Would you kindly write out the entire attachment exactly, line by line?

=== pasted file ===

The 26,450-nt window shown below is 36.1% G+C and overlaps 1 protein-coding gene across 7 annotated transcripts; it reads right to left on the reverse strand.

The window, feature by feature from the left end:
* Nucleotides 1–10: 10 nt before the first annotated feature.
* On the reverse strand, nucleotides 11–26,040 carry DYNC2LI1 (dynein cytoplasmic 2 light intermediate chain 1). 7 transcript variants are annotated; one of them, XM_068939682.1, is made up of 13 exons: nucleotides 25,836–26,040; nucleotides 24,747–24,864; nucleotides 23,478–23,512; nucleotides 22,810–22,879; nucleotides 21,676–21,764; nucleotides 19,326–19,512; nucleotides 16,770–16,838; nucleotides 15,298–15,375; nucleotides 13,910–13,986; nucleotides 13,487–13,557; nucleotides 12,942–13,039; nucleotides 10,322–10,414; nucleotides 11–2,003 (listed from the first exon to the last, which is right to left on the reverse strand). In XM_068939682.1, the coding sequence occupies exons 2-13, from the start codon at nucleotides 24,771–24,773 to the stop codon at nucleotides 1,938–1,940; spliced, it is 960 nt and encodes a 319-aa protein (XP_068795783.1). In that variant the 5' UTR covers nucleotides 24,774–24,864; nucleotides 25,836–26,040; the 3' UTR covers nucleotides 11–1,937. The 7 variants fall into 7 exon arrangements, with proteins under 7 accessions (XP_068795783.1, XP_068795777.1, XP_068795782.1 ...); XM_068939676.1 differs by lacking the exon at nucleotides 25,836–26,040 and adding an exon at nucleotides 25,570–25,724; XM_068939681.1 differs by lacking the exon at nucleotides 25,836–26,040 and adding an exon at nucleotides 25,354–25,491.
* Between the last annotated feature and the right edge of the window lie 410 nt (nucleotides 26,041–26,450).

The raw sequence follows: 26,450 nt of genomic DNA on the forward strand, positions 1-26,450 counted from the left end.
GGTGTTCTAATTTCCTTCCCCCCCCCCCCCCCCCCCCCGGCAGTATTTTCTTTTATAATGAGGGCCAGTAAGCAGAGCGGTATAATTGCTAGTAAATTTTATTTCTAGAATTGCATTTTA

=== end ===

The 26,450-nt window shown below is 36.1% G+C and overlaps 1 protein-coding gene across 7 annotated transcripts; it reads right to left on the reverse strand.

The window, feature by feature from the left end:
* Nucleotides 1–10: 10 nt before the first annotated feature.
* On the reverse strand, nucleotides 11–26,040 carry DYNC2LI1 (dynein cytoplasmic 2 light intermediate chain 1). 7 transcript variants are annotated; one of them, XM_068939682.1, is made up of 13 exons: nucleotides 25,836–26,040; nucleotides 24,747–24,864; nucleotides 23,478–23,512; nucleotides 22,810–22,879; nucleotides 21,676–21,764; nucleotides 19,326–19,512; nucleotides 16,770–16,838; nucleotides 15,298–15,375; nucleotides 13,910–13,986; nucleotides 13,487–13,557; nucleotides 12,942–13,039; nucleotides 10,322–10,414; nucleotides 11–2,003 (listed from the first exon to the last, which is right to left on the reverse strand). In XM_068939682.1, the coding sequence occupies exons 2-13, from the start codon at nucleotides 24,771–24,773 to the stop codon at nucleotides 1,938–1,940; spliced, it is 960 nt and encodes a 319-aa protein (XP_068795783.1). In that variant the 5' UTR covers nucleotides 24,774–24,864; nucleotides 25,836–26,040; the 3' UTR covers nucleotides 11–1,937. The 7 variants fall into 7 exon arrangements, with proteins under 7 accessions (XP_068795783.1, XP_068795777.1, XP_068795782.1 ...); XM_068939676.1 differs by lacking the exon at nucleotides 25,836–26,040 and adding an exon at nucleotides 25,570–25,724; XM_068939681.1 differs by lacking the exon at nucleotides 25,836–26,040 and adding an exon at nucleotides 25,354–25,491.
* Between the last annotated feature and the right edge of the window lie 410 nt (nucleotides 26,041–26,450).

The raw sequence follows: 26,450 nt of genomic DNA on the forward strand, positions 1-26,450 counted from the left end.
GGTGTTCTAATTTCCTTCCCCCCCCCCCCCCCCCCCCCGGCAGTATTTTCTTTTATAATGAGGGCCAGTAAGCAGAGCGGTATAATTGCTAGTAAATTTTATTTCTAGAATTGCATTTTA